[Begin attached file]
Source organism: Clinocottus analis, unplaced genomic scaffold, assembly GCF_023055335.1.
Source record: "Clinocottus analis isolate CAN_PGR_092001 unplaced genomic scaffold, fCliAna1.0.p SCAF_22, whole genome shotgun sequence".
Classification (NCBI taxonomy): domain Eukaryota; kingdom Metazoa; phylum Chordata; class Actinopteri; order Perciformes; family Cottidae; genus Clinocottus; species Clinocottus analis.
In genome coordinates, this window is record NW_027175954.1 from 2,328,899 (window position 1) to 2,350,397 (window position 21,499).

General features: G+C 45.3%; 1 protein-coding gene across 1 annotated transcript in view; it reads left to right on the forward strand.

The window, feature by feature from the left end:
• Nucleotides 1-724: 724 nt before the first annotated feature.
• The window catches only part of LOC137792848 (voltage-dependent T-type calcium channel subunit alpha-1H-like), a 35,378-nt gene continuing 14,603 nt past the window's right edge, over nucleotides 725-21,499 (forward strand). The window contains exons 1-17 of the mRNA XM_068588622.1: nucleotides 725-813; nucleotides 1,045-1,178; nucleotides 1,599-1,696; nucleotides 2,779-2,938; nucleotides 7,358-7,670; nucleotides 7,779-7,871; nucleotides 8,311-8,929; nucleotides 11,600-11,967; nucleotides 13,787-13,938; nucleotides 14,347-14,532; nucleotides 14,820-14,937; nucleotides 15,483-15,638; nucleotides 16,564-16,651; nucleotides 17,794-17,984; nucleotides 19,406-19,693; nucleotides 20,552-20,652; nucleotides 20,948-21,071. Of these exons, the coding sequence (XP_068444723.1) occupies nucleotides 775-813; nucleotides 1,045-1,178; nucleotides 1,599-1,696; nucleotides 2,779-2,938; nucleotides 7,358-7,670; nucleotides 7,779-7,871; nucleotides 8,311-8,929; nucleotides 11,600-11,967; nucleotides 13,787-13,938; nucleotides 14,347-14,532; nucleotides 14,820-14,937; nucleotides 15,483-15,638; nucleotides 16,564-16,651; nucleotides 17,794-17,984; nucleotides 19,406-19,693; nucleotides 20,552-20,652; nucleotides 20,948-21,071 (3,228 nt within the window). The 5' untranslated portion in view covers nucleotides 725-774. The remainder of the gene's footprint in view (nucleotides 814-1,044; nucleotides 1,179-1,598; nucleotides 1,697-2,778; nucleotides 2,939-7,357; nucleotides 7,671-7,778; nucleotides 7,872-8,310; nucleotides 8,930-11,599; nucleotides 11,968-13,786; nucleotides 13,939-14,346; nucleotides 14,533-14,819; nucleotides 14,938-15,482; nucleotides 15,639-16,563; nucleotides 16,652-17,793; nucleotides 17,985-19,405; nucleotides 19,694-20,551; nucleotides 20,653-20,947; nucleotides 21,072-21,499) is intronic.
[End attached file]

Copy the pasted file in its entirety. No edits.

Source organism: Clinocottus analis, unplaced genomic scaffold, assembly GCF_023055335.1.
Source record: "Clinocottus analis isolate CAN_PGR_092001 unplaced genomic scaffold, fCliAna1.0.p SCAF_22, whole genome shotgun sequence".
Classification (NCBI taxonomy): domain Eukaryota; kingdom Metazoa; phylum Chordata; class Actinopteri; order Perciformes; family Cottidae; genus Clinocottus; species Clinocottus analis.
In genome coordinates, this window is record NW_027175954.1 from 2,328,899 (window position 1) to 2,350,397 (window position 21,499).

General features: G+C 45.3%; 1 protein-coding gene across 1 annotated transcript in view; it reads left to right on the forward strand.

The window, feature by feature from the left end:
• Nucleotides 1-724: 724 nt before the first annotated feature.
• The window catches only part of LOC137792848 (voltage-dependent T-type calcium channel subunit alpha-1H-like), a 35,378-nt gene continuing 14,603 nt past the window's right edge, over nucleotides 725-21,499 (forward strand). The window contains exons 1-17 of the mRNA XM_068588622.1: nucleotides 725-813; nucleotides 1,045-1,178; nucleotides 1,599-1,696; nucleotides 2,779-2,938; nucleotides 7,358-7,670; nucleotides 7,779-7,871; nucleotides 8,311-8,929; nucleotides 11,600-11,967; nucleotides 13,787-13,938; nucleotides 14,347-14,532; nucleotides 14,820-14,937; nucleotides 15,483-15,638; nucleotides 16,564-16,651; nucleotides 17,794-17,984; nucleotides 19,406-19,693; nucleotides 20,552-20,652; nucleotides 20,948-21,071. Of these exons, the coding sequence (XP_068444723.1) occupies nucleotides 775-813; nucleotides 1,045-1,178; nucleotides 1,599-1,696; nucleotides 2,779-2,938; nucleotides 7,358-7,670; nucleotides 7,779-7,871; nucleotides 8,311-8,929; nucleotides 11,600-11,967; nucleotides 13,787-13,938; nucleotides 14,347-14,532; nucleotides 14,820-14,937; nucleotides 15,483-15,638; nucleotides 16,564-16,651; nucleotides 17,794-17,984; nucleotides 19,406-19,693; nucleotides 20,552-20,652; nucleotides 20,948-21,071 (3,228 nt within the window). The 5' untranslated portion in view covers nucleotides 725-774. The remainder of the gene's footprint in view (nucleotides 814-1,044; nucleotides 1,179-1,598; nucleotides 1,697-2,778; nucleotides 2,939-7,357; nucleotides 7,671-7,778; nucleotides 7,872-8,310; nucleotides 8,930-11,599; nucleotides 11,968-13,786; nucleotides 13,939-14,346; nucleotides 14,533-14,819; nucleotides 14,938-15,482; nucleotides 15,639-16,563; nucleotides 16,652-17,793; nucleotides 17,985-19,405; nucleotides 19,694-20,551; nucleotides 20,653-20,947; nucleotides 21,072-21,499) is intronic.